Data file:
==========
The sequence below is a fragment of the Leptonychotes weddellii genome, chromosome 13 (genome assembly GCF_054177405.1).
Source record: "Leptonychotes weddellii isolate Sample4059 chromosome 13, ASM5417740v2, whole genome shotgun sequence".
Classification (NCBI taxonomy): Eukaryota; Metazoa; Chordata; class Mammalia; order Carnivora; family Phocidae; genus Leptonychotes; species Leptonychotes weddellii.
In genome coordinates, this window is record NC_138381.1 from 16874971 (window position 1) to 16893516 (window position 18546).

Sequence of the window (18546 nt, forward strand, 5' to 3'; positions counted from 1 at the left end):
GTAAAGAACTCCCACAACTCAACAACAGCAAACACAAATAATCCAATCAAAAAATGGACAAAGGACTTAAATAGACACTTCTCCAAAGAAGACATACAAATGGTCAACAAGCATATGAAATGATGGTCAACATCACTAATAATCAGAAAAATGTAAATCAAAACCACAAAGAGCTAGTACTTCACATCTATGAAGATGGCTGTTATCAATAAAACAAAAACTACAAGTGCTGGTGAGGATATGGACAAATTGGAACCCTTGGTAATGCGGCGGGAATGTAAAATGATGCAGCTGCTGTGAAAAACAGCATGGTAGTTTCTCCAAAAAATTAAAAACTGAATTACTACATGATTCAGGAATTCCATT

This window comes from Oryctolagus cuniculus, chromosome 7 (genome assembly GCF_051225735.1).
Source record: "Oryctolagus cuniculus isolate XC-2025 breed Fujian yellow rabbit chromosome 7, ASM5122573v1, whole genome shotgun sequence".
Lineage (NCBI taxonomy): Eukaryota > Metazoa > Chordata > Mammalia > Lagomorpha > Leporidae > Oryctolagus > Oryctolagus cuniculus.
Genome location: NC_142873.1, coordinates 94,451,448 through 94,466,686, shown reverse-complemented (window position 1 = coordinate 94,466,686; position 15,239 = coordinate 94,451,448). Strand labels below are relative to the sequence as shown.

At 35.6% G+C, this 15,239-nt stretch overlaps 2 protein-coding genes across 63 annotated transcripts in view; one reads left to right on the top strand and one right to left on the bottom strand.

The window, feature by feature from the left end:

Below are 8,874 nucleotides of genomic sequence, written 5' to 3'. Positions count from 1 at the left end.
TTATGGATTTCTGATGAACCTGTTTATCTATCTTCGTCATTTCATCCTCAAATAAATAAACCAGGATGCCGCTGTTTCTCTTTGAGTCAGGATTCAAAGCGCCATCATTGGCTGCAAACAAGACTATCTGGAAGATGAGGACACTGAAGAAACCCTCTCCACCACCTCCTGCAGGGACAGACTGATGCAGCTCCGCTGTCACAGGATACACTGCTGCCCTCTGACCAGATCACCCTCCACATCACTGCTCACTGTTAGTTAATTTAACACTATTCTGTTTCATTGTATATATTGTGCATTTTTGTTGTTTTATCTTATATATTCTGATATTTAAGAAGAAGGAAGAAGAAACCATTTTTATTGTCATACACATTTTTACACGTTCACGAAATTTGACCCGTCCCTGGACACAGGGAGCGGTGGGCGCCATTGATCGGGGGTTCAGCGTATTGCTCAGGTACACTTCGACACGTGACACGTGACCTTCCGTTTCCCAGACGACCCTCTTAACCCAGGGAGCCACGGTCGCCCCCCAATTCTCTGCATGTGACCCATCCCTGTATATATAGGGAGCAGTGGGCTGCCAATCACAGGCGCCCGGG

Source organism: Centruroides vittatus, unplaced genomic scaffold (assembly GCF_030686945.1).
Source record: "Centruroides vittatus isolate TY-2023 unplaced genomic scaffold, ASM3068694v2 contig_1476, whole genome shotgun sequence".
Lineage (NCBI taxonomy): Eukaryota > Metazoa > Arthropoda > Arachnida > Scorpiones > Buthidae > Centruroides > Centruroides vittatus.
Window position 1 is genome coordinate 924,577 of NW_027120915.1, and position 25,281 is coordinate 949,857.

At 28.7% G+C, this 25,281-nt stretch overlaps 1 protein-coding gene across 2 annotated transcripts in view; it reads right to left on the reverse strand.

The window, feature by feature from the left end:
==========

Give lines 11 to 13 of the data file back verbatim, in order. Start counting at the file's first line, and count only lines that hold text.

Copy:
At 35.6% G+C, this 15,239-nt stretch overlaps 2 protein-coding genes across 63 annotated transcripts in view; one reads left to right on the top strand and one right to left on the bottom strand.

The window, feature by feature from the left end:

Below are 8,874 nucleotides of genomic sequence, written 5' to 3'. Positions count from 1 at the left end.